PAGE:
City of Sound is about cities, design, architecture, music, media, politics and more. Written by Dan Hill since 2001.

"For having lived in Westminster – how many years now? over twenty, – one feels even in the midst of the traffic, or waking at night, Clarissa was positive, a particular hush, or solemnity; an indescribable pause; a suspense (but that might be her heart, affected, that said, by influenza) before Big Ben strikes. There! Out it boomed. First a warning, musical; the the hour, irrevocable. The leaden circles dissolved in the air. Such fools we are, she thought, crossing Victoria Street. For Heaven only knows why one lives it so, how one sees it so, making it up, building it round one, tumbling it, creating it every moment afresh; but the veriest frumps, the most dejected of miseries sitting on doorsteps (drink their downfall) do the same; can’t be dealt with, she felt positive, by Acts of Parliament for that very reason: they love life. In people’s eyes, in the swing, tramp, and trudge; in the bellow and the uproar; the carriages, motor cars, omnibuses, vans, sandwich men shuffling and swinging; brass bands; barrel organs; in the triumph and the jingle and the strange high singing of some aeroplane overhead was what she loved; life; London; this moment of June."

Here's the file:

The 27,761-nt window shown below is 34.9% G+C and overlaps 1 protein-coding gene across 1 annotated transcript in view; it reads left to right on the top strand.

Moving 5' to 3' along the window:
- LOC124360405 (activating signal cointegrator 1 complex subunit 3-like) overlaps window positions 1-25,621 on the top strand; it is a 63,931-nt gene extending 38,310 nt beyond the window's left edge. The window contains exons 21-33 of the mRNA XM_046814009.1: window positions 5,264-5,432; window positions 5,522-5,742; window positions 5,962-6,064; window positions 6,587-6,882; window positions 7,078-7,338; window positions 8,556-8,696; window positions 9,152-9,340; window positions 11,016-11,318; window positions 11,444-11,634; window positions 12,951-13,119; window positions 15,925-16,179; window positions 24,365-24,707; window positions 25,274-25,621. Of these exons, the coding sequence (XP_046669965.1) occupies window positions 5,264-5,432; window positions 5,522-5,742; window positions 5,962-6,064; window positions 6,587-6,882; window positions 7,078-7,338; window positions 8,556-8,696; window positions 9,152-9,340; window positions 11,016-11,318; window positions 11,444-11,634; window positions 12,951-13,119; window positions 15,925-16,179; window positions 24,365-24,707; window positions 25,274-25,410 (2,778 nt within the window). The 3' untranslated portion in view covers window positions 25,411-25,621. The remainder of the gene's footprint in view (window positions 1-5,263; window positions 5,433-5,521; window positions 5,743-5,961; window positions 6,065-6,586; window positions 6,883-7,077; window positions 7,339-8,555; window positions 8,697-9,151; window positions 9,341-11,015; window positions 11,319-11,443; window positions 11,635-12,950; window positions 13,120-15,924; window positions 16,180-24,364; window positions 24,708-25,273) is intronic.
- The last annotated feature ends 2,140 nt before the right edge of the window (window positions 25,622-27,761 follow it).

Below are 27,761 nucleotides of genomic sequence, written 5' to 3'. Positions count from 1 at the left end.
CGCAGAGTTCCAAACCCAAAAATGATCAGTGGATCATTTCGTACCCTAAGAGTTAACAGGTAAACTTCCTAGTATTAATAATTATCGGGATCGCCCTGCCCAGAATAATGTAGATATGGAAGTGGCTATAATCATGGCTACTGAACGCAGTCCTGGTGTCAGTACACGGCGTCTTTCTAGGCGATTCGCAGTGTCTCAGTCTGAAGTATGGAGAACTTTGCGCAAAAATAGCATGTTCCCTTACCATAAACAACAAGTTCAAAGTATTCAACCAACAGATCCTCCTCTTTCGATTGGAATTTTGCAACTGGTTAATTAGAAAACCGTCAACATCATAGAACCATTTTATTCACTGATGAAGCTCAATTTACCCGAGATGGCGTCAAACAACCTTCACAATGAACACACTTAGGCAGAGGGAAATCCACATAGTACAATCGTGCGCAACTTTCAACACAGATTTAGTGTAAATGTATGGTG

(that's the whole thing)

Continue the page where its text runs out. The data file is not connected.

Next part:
Mrs. Dalloway, by Virginia Woolf


3 responses to “Extract from ‘Mrs. Dalloway’ by Virginia Woolf, 1925”

  1. Caro Avatar

    Well, that gave pleasure. Thank you.


  2. Mu Avatar

    I’m fortunate enough to live right in the middle of Westminster for over ten years now and that sums the place up beautifully. There’s nothing better than having a cheeky nighttime smoke on my parents rooftop overlooking Big Ben and Westminster Abbey hearing only the rumble of traffic along Victoria Street and round Parliament Square. Walking down Whitehall and then Abingdon Street at 3 in the morning after a night out in town gives you such a great feeling of being home and in a town that is always mine, and always will be (apols. Woody Allen)


  3. Jarrett Avatar

    Yes, I needed a bit of Woolf today. Thank you.
    Is that “particular hush, or solemnity” a European sensation? A high-latitude one? I know I’ve felt it in Paris, or Boston, and sometimes there’s a hint of it in Melbourne. But Sydney and Brisbane seem quite incapable of it.


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